How the Financial Times is Using Text Mining to Sift Through the News
Behind Newssift, FT’s new standalone search tool.
Search used to be a buzzword in publishing circles—before social media came around.
But some publishers are leveraging improved search technology to go deeper.
One such publisher, the Financial Times, recently launched Newssift, a standalone search tool that uses text mining technology to “sift” through thousands of global business articles to give users results that go far beyond the traditional Google keyword search.
“Qualitative news is a powerful determinant affecting stock prices and corporate reputations,” Newssift’s mission statement reads. “However, this type of news has been difficult to search and nearly impossible to analyze through keyword searches alone.”
“It allows for the extracting of meaning,” said David Crouy, marketing director at Montreal-based Nstein Technologies, which provides the back-end extraction for the Financial Times. “What it does is index content from multiple sources, and adds a layer of metadata to make the search more relevant for users"—a task that would otherwise be work-intensive for editors.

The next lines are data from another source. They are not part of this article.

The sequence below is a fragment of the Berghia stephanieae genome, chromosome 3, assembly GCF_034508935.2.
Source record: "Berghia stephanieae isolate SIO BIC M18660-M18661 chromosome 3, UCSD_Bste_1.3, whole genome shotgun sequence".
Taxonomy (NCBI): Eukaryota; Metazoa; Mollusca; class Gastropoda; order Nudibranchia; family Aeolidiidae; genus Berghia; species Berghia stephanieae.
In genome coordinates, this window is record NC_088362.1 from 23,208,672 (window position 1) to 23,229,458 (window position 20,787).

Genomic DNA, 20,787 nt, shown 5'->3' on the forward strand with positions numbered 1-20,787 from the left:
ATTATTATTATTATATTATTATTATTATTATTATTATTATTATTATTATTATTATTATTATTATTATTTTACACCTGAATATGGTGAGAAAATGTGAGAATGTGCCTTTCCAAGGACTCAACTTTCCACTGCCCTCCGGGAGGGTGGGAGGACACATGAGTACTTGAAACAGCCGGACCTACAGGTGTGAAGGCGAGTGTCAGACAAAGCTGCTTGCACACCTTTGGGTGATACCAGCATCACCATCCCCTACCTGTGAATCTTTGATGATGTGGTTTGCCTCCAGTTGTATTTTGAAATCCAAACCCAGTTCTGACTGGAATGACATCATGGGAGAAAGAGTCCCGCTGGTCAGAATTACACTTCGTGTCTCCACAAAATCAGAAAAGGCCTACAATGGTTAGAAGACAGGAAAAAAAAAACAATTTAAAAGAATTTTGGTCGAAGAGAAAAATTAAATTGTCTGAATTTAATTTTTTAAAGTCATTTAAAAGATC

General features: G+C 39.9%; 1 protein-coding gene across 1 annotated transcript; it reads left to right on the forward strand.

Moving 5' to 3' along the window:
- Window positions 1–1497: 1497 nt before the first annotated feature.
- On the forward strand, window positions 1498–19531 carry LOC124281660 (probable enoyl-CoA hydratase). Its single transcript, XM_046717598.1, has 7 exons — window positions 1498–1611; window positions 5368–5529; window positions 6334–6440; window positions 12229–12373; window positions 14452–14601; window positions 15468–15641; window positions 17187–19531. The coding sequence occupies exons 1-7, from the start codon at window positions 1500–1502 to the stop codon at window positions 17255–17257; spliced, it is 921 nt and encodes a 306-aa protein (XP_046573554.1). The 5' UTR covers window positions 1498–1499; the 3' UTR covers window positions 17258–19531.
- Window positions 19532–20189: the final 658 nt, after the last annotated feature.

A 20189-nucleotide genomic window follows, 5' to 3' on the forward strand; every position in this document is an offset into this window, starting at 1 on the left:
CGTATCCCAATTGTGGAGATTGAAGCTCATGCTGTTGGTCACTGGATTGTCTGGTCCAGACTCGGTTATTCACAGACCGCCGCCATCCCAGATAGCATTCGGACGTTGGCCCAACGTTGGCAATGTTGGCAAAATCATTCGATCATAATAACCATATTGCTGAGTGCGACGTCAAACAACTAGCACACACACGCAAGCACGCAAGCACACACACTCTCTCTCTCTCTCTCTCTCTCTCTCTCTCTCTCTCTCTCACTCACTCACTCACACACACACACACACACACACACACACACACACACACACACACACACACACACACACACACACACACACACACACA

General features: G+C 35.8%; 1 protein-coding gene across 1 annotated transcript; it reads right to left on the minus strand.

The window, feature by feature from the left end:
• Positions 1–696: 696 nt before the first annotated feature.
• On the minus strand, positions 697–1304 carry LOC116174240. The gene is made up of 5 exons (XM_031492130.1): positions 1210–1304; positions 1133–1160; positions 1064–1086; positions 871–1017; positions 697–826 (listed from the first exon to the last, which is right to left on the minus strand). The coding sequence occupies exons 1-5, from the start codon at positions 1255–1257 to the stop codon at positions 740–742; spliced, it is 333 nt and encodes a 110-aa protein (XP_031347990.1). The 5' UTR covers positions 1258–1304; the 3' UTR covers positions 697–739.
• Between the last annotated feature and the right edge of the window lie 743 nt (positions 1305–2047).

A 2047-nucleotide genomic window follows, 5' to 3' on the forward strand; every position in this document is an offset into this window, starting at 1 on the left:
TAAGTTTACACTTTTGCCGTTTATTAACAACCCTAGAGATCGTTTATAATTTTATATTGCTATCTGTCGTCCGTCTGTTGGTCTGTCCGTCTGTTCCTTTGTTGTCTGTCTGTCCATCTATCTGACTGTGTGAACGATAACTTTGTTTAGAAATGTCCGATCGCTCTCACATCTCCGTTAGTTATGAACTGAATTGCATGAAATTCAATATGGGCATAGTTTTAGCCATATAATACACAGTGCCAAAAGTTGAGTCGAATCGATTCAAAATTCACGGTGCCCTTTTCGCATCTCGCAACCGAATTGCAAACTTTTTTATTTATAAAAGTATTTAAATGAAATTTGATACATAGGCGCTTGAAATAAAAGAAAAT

“Rather than have 10 to 15 people manually tagging articles,” Crouy said, “the initial step of ranking and extracting of meta-data is done for you.”
A quick search of “Barack Obama” on the Financial Times’ site shows off the engine’s promise. The topline results are groups among five areas of interest: “Business Topic” (such as environmental and trade policy) “Organization” (like Al Qaeda and GM), “Place” (Iran, Iraq and D.C.), “Person” (from Hillary to “Mahmoud Ahmadinejad”) and—perhaps most useful—“Theme” (“Administration,” “Muslim World,” etc.).
From there, the results are broken down by “sentiment” (positive, negative or neutral), “sources” (online, portals, magazines, newspapers—or, of course, original articles from the Financial Times). Traditional search options—including keywords and date—are offered below the fold.
“It’s a drilling down of relevancy that doesn’t really exist elsewhere,” Crouy said.
The cost of Nstein’s solution, Crouy said, ranges anywhere from $50,000 to $500,000, depending on the size and scope of the project.